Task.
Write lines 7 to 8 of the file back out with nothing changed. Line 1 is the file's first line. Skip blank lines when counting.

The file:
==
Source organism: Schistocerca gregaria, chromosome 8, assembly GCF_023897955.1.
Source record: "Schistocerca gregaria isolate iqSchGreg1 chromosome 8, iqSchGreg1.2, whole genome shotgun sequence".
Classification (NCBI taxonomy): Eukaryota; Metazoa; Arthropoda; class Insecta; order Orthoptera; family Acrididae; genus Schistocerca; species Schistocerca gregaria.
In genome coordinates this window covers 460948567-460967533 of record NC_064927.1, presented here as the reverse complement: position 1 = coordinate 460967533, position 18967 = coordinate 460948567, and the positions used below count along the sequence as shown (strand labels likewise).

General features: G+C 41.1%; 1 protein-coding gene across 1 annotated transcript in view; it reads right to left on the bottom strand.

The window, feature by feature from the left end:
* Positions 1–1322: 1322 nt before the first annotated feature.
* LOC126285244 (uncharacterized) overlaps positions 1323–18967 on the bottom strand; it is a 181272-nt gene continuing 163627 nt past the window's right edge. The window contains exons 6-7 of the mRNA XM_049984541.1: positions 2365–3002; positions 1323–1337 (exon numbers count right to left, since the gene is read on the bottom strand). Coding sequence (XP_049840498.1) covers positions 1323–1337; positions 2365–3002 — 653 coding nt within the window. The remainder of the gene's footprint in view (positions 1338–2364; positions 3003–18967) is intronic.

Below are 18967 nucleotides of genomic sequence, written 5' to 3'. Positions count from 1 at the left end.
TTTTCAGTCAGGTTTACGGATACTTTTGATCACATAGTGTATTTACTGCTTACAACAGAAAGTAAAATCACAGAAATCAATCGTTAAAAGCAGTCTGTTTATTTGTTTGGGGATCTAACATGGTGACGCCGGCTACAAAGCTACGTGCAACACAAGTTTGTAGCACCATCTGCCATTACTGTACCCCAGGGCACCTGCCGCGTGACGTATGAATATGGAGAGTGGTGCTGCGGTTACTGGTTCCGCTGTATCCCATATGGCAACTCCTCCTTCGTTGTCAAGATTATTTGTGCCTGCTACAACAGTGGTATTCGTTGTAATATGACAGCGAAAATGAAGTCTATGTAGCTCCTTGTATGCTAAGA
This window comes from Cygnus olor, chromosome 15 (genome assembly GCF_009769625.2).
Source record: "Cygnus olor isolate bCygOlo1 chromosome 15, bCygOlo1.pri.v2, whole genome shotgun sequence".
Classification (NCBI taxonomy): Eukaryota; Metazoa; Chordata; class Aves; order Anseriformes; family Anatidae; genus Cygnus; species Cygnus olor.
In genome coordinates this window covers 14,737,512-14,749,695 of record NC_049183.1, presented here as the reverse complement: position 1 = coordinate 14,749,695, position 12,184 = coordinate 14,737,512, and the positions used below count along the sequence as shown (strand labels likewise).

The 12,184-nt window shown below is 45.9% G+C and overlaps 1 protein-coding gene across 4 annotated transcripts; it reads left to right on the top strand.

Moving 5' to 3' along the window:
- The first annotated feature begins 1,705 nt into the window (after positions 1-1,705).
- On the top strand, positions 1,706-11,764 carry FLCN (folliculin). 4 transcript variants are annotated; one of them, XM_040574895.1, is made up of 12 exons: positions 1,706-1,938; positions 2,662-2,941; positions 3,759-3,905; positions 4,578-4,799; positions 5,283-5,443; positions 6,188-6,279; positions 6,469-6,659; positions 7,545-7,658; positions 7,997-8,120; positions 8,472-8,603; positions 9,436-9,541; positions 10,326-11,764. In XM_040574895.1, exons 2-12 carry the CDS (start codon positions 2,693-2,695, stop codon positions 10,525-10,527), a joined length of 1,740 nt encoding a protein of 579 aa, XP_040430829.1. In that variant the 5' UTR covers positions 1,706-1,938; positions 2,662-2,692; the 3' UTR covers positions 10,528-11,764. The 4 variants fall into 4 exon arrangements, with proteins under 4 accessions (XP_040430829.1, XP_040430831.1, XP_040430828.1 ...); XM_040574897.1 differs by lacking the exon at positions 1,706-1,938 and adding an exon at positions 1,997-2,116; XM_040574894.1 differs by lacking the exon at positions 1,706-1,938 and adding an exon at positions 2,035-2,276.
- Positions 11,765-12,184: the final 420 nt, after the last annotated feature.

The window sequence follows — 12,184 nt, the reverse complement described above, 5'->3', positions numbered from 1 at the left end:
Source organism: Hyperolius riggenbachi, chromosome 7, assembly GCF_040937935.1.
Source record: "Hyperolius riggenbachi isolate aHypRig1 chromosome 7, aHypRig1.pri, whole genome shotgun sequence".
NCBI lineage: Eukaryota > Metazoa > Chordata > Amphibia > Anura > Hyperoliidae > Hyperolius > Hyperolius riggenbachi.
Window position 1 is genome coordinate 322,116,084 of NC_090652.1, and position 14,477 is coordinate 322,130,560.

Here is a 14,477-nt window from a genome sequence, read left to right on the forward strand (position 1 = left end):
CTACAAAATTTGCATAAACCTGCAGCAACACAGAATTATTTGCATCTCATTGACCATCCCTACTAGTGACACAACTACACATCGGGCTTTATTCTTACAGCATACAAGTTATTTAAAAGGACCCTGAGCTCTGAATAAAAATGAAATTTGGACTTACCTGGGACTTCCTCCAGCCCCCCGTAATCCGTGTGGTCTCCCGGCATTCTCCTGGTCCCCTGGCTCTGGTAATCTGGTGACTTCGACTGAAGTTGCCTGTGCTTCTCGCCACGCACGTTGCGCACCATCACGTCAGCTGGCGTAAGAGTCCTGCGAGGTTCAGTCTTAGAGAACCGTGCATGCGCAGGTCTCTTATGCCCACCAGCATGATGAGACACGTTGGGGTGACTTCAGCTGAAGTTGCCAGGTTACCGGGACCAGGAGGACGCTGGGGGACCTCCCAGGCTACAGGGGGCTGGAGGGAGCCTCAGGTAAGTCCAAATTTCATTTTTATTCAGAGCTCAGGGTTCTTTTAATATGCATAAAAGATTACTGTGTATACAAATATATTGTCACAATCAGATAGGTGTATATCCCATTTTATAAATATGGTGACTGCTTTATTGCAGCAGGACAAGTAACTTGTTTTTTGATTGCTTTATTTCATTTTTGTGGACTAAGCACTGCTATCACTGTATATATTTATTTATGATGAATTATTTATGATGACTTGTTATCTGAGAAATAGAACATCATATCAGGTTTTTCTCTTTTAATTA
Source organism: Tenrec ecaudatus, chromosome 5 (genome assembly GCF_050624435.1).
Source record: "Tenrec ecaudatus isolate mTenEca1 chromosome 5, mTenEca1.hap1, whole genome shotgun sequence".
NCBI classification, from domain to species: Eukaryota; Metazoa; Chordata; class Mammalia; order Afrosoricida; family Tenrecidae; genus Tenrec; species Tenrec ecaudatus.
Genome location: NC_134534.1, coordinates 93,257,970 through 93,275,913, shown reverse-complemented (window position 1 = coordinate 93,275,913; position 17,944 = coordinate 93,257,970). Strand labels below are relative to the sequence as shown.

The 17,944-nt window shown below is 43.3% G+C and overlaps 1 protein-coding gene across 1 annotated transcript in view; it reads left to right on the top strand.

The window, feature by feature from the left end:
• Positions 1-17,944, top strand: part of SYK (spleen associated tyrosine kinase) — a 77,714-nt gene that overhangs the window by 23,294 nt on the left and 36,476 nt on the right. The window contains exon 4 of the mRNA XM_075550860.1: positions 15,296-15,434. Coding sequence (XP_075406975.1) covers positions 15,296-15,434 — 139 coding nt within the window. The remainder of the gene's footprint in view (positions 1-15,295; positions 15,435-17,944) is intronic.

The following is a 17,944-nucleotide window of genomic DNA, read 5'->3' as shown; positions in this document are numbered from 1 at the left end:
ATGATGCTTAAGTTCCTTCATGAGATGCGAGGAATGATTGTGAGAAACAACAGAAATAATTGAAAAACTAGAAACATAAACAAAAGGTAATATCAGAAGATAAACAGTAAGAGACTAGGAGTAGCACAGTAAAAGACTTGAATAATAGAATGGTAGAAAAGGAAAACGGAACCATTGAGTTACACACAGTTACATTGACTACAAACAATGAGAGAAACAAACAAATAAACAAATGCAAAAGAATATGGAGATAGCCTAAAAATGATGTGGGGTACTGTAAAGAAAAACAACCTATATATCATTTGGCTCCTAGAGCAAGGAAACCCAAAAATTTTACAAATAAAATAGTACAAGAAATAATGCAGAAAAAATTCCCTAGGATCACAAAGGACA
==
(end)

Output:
* Positions 1–1322: 1322 nt before the first annotated feature.
* LOC126285244 (uncharacterized) overlaps positions 1323–18967 on the bottom strand; it is a 181272-nt gene continuing 163627 nt past the window's right edge. The window contains exons 6-7 of the mRNA XM_049984541.1: positions 2365–3002; positions 1323–1337 (exon numbers count right to left, since the gene is read on the bottom strand). Coding sequence (XP_049840498.1) covers positions 1323–1337; positions 2365–3002 — 653 coding nt within the window. The remainder of the gene's footprint in view (positions 1338–2364; positions 3003–18967) is intronic.